Anal Sac Disease in Dogs

If your dog is having a hard time passing stools or is 'scooting' along the ground, they may have anal sac disease. Here, our Jacksonville vets explain how dogs get anal sac disease, how you can recognize it, and how to treat it.

Anal Glands in Dogs

Your dog's anal glands are situated at about 2 o'clock and 10 o'clock beside their anus. Both male and female dogs have these glands that release a foul-smelling secretion believed to play a role in territory marking. When your dog passes a bowel movement the anal sacs release some of the fluid onto the stool, giving it an odor unique to your dog, and providing other dogs with clues to your pup's diet and identity.

Dog Anal Gland Abscesses & Impactions

While lots of dogs go through life without experiencing any health problems related to their anal glands, others can be plagued with recurring anal sac diseases such as impactions or abscesses.

When a dog's anal sacs become plugged they are said to be impacted.

When a dog has impacted anal sacs the fluid within the impacted sacs starts to thicken, making the sacs swollen and sore, and as a result, the dog experiences pain when attempting to pass a bowel movement. 

Blocked anal sacs produce an ideal breeding ground for bacteria. Once your dog develops impacted anal glands abscesses may begin to form due to bacteria traveling up from the feces and entering your pup's anal sacs causing a buildup of pus.

Anal gland abscesses in dogs can be seen as swollen, red, and painful areas on both sides of your dog's anus. If anal abscesses aren't treated they can spread infection and cause severe damage to your pooch's rectum or anus. If the abscesses burst they will release a greenish-yellow or bloody fluid.

How Dogs Get Anal Gland Problems

While anal gland problems can be seen in dogs of any breed or size they tend to be more common in small breeds.

There are a number of reasons why your dog could be suffering from anal gland issues. Some of the most common include:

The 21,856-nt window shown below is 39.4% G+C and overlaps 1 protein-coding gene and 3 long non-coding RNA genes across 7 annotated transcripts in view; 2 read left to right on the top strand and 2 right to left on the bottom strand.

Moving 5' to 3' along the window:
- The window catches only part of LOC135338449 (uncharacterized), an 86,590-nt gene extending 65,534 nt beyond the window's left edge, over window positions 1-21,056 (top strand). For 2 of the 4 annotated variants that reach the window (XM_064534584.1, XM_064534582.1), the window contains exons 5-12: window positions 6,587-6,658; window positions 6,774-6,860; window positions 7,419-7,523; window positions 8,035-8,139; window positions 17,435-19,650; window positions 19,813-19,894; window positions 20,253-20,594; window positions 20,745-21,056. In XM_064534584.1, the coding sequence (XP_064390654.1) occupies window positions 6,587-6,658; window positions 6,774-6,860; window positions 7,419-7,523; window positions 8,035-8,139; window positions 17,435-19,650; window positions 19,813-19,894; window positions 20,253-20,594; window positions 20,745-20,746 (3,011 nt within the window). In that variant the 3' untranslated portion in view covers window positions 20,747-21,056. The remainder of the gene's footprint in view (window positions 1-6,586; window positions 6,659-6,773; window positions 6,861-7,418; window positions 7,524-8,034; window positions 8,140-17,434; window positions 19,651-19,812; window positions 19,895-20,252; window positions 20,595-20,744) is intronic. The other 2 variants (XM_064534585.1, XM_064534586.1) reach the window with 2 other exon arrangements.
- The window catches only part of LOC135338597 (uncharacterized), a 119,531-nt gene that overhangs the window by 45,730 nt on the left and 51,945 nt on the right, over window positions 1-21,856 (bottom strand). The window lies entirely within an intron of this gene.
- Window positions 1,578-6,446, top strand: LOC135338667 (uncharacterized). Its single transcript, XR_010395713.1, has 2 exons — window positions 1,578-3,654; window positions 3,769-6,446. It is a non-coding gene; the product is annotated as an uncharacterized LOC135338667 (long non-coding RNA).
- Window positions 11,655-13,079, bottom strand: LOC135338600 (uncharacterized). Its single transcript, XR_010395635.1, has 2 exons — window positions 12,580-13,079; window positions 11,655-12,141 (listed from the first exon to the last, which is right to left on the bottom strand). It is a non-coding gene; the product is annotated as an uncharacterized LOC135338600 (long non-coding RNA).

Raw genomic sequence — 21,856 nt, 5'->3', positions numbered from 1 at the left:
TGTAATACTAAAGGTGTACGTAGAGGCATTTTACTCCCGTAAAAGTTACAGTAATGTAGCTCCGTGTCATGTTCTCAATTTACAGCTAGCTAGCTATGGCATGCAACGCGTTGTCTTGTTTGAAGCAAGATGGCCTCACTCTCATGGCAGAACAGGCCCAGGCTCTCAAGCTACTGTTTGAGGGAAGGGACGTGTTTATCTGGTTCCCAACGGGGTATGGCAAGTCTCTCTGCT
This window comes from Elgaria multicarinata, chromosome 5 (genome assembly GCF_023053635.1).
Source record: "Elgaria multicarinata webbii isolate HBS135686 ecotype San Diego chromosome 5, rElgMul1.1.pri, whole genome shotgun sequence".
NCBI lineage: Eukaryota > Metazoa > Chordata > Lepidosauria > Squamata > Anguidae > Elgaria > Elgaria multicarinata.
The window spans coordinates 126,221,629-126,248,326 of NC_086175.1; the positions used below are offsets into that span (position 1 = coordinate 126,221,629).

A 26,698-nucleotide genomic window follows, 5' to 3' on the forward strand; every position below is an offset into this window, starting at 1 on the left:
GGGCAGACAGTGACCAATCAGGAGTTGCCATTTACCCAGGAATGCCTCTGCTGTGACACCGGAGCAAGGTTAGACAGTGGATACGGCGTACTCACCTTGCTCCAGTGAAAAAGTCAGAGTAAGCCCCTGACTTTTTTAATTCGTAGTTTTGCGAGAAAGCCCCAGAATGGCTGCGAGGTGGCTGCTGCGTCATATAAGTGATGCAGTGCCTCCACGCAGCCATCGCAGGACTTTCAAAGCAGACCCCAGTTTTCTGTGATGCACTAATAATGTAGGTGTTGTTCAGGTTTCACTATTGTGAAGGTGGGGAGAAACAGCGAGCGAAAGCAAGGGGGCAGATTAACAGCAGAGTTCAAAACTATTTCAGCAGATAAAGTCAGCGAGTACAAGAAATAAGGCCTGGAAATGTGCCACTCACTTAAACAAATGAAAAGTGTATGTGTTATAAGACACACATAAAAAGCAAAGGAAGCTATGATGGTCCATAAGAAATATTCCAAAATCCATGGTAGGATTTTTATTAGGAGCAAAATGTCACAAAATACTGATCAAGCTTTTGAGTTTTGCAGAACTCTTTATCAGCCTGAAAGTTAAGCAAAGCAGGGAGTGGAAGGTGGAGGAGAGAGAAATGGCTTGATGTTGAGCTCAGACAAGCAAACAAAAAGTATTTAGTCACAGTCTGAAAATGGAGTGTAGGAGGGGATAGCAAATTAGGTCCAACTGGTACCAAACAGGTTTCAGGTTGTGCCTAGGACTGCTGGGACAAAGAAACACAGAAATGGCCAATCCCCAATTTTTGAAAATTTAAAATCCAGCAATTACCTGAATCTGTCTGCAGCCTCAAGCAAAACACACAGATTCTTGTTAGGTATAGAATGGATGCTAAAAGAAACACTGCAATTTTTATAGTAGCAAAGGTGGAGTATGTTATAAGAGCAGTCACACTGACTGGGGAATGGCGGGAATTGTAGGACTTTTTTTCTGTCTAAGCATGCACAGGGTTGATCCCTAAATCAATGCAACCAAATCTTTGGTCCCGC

• Genetics
  • Not enough fiber in their diet
  • Obesity
  • Food allergies and sensitivities
  • Chronic soft stool or diarrhea
  • Environmental allergies or sensitivities
  • Chronic skin dermatitis

Signs of Anal Gland Problems In Dogs

If your dog's anal glands have become painful, impacted, or abscessed they may exhibit one or a combination of these symptoms:

  • Difficulties passing stool
  • Repeatedly or excessively licking or itching the anal area
  • 'Scooting', dragging bottom along the floor or ground
  • Blood or pus near dog's rectum
  • Signs of blood or pus in the stool

Treating Anal Gland Disease In Dogs

Call your vet if your dog is displaying one or more symptoms of anal sac disease. The treatment for your dog's anal gland issues will depend on the severity of the problem and whether it is a repeated health concern for your dog.

Your dog's treatment may include: 

  • Dietary changes to increase fiber
  • Pain medications
  • Supplements may be recommended such as fish oil
  • Antibiotics may be prescribed
  • Your vet may express the anal glands helping to relieve pressure
  • Surgery

Note: The advice provided in this post is intended for informational purposes and does not constitute medical advice regarding pets. For an accurate diagnosis of your pet's condition, please make an appointment with your vet.

Contact our Jacksonville vets as quickly as you can if your dog is exhibiting signs of anal sac disease, to schedule an examination for your canine companion.